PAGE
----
Weighing up to 100 pounds, Golden Pyrenees eat a lot, though the Pyr’s metabolism may be slower than that of similar-sized dogs. As a result, they may require less food than you might expect. Generally, they need about 3–4 cups of food daily.
Golden Pyrenees puppies need smaller, more frequent meals than adults. Mature dogs may also benefit from multiple meals to prevent the risk of bloat. Feeding high-quality, large-breed dog food utilizing natural ingredients is ideal.
As they may need a specific routine to avoid obesity and other health issues, you may want to work with your vet to establish a sensible feeding plan and closely monitor your dog’s weight for unnatural gains.
Golden Retrievers add energy to the Golden Pyrenees, making them need more activity than the typical Great Pyrenees. Pyrs are known for moderate energy levels that you can easily satisfy with a few walks around the neighborhood.
With the Golden Retriever’s genetics, they may need more time or activity through playtime in a backyard or at a dog park.
Hope for a Retriever but plan for a Pyrenees. If your hybrid is more like the latter, training is often a breeze and something even a first-time dog owner can execute successfully. But when they have a Pyrenees personality, training requires poise, patience, and, in some cases, expertise.
Though intelligent, Pyrenees are generally strong-willed and independently driven, giving them selective deafness and a low tolerance for standard training. Shorter sessions early and often will keep your dog engaged and open to learning. More importantly, establishing positive yet firm control in a relationship with these dominant dogs is essential.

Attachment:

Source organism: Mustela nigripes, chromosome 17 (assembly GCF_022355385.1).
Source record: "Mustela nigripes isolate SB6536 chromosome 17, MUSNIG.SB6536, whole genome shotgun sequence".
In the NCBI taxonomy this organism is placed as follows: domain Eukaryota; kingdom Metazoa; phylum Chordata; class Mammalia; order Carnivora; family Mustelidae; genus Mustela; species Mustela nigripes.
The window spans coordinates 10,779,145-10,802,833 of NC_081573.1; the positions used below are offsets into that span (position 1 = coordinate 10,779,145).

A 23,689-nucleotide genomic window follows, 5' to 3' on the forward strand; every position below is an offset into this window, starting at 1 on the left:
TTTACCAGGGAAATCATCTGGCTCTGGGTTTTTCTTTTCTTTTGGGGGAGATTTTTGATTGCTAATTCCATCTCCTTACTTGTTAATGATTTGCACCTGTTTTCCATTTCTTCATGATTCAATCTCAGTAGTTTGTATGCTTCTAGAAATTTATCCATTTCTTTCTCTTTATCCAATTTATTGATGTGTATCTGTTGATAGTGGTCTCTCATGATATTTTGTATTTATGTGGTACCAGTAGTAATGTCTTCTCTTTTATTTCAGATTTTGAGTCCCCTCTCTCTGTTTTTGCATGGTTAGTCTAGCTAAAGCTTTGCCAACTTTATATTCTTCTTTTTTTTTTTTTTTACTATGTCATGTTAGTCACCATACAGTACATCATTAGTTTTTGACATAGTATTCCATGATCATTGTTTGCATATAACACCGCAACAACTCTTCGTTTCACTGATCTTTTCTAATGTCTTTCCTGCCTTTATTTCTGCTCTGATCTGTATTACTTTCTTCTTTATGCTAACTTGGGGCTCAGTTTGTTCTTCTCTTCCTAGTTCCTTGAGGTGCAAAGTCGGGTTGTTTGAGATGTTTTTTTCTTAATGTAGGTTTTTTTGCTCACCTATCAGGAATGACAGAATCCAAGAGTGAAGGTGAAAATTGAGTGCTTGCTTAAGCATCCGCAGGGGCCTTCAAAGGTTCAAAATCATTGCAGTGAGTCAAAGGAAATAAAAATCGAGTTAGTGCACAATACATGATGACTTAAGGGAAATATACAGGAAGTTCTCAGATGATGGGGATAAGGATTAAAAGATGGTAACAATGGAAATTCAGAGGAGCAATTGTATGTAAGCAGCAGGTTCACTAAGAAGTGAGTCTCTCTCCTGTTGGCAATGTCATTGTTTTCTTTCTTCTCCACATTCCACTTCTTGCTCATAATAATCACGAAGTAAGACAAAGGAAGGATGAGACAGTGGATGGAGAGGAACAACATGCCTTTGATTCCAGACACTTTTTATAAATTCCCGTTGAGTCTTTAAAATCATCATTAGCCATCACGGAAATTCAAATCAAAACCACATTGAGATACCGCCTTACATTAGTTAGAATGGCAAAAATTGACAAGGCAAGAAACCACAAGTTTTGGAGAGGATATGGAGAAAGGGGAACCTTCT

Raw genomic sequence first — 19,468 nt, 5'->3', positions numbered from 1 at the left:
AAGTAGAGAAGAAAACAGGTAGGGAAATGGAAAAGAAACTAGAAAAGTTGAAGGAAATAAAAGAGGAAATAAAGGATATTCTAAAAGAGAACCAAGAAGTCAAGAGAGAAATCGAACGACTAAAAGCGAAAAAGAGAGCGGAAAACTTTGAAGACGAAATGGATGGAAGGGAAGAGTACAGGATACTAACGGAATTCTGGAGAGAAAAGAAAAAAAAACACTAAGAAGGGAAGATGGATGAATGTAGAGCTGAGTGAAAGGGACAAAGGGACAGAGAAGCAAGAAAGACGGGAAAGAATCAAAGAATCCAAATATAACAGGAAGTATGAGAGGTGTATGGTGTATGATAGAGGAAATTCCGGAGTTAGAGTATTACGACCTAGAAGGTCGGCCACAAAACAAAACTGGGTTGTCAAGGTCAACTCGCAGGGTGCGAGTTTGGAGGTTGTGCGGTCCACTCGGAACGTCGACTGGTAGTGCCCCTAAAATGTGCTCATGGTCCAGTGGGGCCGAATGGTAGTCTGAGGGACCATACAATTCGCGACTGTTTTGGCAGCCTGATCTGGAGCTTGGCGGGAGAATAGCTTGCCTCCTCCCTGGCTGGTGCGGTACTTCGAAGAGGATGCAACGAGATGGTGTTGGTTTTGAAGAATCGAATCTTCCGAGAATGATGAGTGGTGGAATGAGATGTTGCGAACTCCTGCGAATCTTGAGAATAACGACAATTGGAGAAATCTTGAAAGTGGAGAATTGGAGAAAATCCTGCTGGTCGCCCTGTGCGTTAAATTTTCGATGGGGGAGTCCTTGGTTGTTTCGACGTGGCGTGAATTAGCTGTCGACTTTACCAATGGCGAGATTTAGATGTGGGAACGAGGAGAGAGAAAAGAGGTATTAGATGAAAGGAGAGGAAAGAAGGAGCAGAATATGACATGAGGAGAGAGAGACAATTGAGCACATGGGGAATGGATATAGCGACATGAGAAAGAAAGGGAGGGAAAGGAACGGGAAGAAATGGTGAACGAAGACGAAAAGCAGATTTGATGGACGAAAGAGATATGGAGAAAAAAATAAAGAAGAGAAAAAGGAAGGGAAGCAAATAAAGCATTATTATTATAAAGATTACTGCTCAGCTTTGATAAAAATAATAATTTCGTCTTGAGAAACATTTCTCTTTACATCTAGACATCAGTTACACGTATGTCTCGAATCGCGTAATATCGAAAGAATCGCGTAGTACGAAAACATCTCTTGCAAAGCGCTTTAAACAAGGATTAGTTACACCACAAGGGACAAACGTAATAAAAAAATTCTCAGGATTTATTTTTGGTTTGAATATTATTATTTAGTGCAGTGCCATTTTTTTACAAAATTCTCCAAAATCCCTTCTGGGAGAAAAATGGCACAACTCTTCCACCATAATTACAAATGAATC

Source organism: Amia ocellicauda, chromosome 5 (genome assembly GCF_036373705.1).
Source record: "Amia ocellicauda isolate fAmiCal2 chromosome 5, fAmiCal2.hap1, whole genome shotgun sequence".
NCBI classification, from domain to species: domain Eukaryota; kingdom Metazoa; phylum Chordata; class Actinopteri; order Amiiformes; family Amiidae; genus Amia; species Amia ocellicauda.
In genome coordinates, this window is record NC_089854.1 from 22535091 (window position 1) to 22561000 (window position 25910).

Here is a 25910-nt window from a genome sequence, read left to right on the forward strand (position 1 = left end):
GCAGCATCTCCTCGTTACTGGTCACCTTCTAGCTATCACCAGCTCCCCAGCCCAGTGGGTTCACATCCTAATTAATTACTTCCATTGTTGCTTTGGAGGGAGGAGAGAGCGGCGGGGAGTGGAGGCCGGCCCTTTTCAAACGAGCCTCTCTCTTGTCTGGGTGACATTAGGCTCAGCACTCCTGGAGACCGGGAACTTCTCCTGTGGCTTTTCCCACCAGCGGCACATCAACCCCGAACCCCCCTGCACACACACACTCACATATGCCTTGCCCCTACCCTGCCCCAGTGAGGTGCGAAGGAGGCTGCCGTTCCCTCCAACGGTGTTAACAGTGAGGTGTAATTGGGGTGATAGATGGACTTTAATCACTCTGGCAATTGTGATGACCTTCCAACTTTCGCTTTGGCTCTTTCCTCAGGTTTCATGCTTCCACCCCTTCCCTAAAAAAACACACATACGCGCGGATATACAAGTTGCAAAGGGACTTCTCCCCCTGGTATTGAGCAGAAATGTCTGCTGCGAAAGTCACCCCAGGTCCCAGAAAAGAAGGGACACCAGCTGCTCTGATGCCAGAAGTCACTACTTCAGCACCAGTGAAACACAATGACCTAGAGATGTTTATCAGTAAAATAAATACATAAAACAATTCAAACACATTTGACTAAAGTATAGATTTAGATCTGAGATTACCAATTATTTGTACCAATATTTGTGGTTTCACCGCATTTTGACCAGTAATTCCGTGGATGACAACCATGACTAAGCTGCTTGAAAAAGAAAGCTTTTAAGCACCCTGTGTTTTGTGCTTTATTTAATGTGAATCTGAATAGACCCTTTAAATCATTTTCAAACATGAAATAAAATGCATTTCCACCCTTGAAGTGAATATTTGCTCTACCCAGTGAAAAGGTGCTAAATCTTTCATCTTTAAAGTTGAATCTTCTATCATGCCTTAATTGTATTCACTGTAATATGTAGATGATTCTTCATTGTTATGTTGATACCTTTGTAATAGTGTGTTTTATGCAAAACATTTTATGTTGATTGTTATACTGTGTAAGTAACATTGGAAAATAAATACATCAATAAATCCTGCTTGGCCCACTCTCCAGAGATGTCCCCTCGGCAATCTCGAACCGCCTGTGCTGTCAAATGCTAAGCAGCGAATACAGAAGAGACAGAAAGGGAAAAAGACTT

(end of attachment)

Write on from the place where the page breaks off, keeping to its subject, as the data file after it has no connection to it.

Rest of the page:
The Golden Pyrenees’s long, plush double coat sheds vigorously twice annually and continuously releases fur year-round. Far from a hypoallergenic breed, they’ll add miles to your brushes and vacuum quickly. Brushing twice weekly will release dead hair, but you’ll have to make it a daily affair in the spring and fall when they blow their coat.
Bathing will depend on whose coat they inherit. Golden Retrievers can develop a bit of a doggy odor, while Great Pyrenees’ coats tend to stay dirt- and tangle-free. Hopefully, yours will inherit more of the Pyr’s coat, giving you relief from frequent bathing.
Health and Conditions 🏥
Although many believe hybridizations reduce the risk of recessive genetic diseases, Golden Pyrenees can be susceptible to many issues common to Great Pyrenees and Golden Retrievers, such as bloat, cataracts, and hip dysplasia.